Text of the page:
I Am the Resurrection: A Tribute to John Fahey

I Am the Resurrection: A Tribute to John Fahey

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The most common method of tribute album compilation involves corralling the biggest names possible, regardless of their empathy to the artist being lionized, and throwing the results together in hopes that things will hang together, if only by a thread. M. Ward, who assembled this loving homage to the late guitar guru, managed to craft the

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I Am the Resurrection: A Tribute to John Fahey 4 out of 5 based on 0 ratings. 1 reviews.
Guest More than 1 year ago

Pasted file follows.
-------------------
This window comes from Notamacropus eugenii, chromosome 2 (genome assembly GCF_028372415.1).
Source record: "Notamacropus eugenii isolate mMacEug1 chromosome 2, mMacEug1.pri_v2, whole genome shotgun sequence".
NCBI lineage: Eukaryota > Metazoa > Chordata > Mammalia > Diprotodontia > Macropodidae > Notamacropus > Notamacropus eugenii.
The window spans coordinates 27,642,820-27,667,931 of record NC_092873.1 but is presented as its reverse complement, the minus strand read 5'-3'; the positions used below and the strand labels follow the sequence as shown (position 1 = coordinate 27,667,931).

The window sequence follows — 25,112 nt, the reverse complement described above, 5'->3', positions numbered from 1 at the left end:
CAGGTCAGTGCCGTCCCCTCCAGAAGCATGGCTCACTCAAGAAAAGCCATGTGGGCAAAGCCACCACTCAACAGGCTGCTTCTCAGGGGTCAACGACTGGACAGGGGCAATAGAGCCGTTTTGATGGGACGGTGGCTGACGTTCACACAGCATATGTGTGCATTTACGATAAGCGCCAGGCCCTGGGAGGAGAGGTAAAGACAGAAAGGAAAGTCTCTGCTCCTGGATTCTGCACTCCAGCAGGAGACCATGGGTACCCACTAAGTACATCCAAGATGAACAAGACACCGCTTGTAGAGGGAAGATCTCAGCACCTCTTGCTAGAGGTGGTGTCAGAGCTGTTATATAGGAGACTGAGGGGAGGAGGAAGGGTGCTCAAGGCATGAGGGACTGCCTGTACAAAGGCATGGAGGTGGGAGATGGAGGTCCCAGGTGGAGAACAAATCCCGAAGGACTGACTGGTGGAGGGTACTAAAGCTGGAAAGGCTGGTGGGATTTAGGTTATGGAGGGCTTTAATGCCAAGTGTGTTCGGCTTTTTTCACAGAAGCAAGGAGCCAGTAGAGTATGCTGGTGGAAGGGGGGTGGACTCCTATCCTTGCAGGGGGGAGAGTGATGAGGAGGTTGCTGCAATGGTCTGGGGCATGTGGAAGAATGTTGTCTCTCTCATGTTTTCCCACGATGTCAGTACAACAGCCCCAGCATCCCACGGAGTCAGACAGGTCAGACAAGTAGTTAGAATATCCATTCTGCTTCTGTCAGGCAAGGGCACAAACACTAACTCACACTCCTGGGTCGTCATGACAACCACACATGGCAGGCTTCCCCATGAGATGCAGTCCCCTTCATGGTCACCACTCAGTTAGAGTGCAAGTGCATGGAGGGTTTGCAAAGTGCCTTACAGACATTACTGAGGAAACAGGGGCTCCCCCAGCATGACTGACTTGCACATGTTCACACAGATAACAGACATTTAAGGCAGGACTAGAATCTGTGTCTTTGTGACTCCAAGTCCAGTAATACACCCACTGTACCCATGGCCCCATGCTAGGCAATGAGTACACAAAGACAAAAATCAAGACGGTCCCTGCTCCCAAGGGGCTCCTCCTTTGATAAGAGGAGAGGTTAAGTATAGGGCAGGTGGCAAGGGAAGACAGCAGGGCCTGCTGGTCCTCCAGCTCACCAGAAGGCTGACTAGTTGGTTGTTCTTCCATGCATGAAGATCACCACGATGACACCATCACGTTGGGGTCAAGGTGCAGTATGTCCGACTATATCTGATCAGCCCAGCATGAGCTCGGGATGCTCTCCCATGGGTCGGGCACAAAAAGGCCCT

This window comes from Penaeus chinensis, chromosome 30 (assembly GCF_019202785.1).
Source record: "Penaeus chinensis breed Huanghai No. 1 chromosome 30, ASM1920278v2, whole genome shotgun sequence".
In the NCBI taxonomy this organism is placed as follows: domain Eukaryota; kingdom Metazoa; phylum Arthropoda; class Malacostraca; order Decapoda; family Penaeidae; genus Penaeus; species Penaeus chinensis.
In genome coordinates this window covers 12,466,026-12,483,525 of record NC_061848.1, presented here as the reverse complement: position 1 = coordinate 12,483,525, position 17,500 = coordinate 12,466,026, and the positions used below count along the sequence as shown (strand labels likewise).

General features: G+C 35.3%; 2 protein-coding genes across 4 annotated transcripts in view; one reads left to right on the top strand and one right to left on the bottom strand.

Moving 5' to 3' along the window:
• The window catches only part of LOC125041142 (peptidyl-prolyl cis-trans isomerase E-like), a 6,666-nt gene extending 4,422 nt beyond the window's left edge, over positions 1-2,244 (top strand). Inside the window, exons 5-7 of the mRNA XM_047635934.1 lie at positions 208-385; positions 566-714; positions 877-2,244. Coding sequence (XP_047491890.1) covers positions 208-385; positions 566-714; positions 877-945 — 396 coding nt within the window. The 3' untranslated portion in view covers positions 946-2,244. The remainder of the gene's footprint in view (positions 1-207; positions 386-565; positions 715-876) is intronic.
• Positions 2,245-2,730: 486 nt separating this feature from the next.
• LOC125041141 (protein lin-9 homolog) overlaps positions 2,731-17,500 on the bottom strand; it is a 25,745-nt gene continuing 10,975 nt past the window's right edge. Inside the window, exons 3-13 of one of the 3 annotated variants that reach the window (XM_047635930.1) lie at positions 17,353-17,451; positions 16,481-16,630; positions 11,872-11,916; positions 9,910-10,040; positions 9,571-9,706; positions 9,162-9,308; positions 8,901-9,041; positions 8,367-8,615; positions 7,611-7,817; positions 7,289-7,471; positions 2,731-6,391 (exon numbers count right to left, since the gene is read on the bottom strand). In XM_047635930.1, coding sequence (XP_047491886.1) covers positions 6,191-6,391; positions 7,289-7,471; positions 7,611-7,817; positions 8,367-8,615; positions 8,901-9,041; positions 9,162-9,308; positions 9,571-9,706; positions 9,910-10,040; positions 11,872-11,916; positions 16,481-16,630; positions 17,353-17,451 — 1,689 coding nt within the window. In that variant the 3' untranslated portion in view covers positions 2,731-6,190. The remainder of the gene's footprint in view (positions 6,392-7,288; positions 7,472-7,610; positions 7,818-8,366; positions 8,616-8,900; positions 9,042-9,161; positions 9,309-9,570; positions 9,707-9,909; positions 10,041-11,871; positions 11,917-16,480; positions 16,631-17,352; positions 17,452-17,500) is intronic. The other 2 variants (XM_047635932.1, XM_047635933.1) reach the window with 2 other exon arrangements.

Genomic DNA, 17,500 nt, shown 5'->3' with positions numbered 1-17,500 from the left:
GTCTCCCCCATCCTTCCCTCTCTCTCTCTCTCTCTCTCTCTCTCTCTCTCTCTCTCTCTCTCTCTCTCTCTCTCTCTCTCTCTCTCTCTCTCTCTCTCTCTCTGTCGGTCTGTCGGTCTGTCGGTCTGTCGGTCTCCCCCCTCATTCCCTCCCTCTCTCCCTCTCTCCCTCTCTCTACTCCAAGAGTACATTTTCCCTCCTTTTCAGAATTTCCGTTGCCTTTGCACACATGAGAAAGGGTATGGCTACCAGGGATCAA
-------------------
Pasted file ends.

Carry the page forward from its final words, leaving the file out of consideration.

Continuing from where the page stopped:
Acoustic steel-string guitar maverick John Fahey was an iconoclast, visionary, legend and an innovative composer. He’s frequently lumped into the folk genre and misunderstood. Fahey influenced many avant, alternative and indie-rockers, including current or former members of Sonic Youth, Giant Sand and the Plimsouls, among others. The most enlightening tracks on this tribute reinterpret rather than mimic. Sufjan Stevens uplifts and lays bare Fahey’s spirituality during “Variation on ‘Commemorative Transfiguration & Communion at Magruder Park.’” Calexico fleshes out “Dance of Death,” incorporating Southwest themes, Delta blues and Eastern drone. Cul de Sac’s live take of “The Portland Cement Factory at Monolith, CA” is propelled by noisy dissonance. However, Currituck Co.’s medley is a lukewarm, Grateful Dead-like jam. Lee Ranaldo’s reinvention of “The Singing Bridge of Memphis, Tennessee” is uninspiring. And Howe Gelb’s piano solo rendition of “My Grandfather’s Clock” weakly winds down this Fahey homage. Yet, more often than not, Fahey’s imagination and talent radiates, and that’s the point.